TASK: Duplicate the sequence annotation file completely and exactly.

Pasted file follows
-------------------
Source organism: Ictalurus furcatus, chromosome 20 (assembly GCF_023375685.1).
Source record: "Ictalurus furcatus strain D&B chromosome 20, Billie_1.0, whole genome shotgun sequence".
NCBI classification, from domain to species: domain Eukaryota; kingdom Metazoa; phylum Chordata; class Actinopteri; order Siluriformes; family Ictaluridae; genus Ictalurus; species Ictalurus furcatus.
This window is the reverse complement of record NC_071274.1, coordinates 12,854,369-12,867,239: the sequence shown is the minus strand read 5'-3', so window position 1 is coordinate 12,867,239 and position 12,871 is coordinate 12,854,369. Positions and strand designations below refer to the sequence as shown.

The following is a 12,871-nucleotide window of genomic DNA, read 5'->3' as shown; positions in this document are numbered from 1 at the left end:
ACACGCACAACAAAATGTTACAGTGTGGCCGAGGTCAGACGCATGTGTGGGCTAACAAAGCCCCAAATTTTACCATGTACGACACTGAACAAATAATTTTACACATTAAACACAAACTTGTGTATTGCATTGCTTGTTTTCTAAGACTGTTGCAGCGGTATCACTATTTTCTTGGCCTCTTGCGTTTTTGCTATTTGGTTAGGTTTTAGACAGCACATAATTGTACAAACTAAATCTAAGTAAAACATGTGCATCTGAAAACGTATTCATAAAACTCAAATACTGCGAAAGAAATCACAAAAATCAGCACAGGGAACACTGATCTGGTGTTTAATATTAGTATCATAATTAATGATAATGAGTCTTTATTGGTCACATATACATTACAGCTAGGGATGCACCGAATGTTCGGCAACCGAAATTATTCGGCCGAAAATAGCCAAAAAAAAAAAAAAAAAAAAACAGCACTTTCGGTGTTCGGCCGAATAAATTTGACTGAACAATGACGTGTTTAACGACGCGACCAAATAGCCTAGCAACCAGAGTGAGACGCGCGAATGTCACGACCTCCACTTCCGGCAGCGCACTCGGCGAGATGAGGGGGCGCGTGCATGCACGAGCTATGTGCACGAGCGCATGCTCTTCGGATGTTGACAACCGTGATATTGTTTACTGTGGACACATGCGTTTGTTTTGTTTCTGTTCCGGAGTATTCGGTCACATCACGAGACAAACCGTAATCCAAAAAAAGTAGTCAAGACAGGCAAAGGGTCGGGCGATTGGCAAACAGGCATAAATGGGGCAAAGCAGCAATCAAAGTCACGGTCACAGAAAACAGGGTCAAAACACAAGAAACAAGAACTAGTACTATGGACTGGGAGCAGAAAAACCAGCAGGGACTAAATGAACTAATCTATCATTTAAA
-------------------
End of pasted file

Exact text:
Source organism: Ictalurus furcatus, chromosome 20 (assembly GCF_023375685.1).
Source record: "Ictalurus furcatus strain D&B chromosome 20, Billie_1.0, whole genome shotgun sequence".
NCBI classification, from domain to species: domain Eukaryota; kingdom Metazoa; phylum Chordata; class Actinopteri; order Siluriformes; family Ictaluridae; genus Ictalurus; species Ictalurus furcatus.
This window is the reverse complement of record NC_071274.1, coordinates 12,854,369-12,867,239: the sequence shown is the minus strand read 5'-3', so window position 1 is coordinate 12,867,239 and position 12,871 is coordinate 12,854,369. Positions and strand designations below refer to the sequence as shown.

The following is a 12,871-nucleotide window of genomic DNA, read 5'->3' as shown; positions in this document are numbered from 1 at the left end:
ACACGCACAACAAAATGTTACAGTGTGGCCGAGGTCAGACGCATGTGTGGGCTAACAAAGCCCCAAATTTTACCATGTACGACACTGAACAAATAATTTTACACATTAAACACAAACTTGTGTATTGCATTGCTTGTTTTCTAAGACTGTTGCAGCGGTATCACTATTTTCTTGGCCTCTTGCGTTTTTGCTATTTGGTTAGGTTTTAGACAGCACATAATTGTACAAACTAAATCTAAGTAAAACATGTGCATCTGAAAACGTATTCATAAAACTCAAATACTGCGAAAGAAATCACAAAAATCAGCACAGGGAACACTGATCTGGTGTTTAATATTAGTATCATAATTAATGATAATGAGTCTTTATTGGTCACATATACATTACAGCTAGGGATGCACCGAATGTTCGGCAACCGAAATTATTCGGCCGAAAATAGCCAAAAAAAAAAAAAAAAAAAAACAGCACTTTCGGTGTTCGGCCGAATAAATTTGACTGAACAATGACGTGTTTAACGACGCGACCAAATAGCCTAGCAACCAGAGTGAGACGCGCGAATGTCACGACCTCCACTTCCGGCAGCGCACTCGGCGAGATGAGGGGGCGCGTGCATGCACGAGCTATGTGCACGAGCGCATGCTCTTCGGATGTTGACAACCGTGATATTGTTTACTGTGGACACATGCGTTTGTTTTGTTTCTGTTCCGGAGTATTCGGTCACATCACGAGACAAACCGTAATCCAAAAAAAGTAGTCAAGACAGGCAAAGGGTCGGGCGATTGGCAAACAGGCATAAATGGGGCAAAGCAGCAATCAAAGTCACGGTCACAGAAAACAGGGTCAAAACACAAGAAACAAGAACTAGTACTATGGACTGGGAGCAGAAAAACCAGCAGGGACTAAATGAACTAATCTATCATTTAAA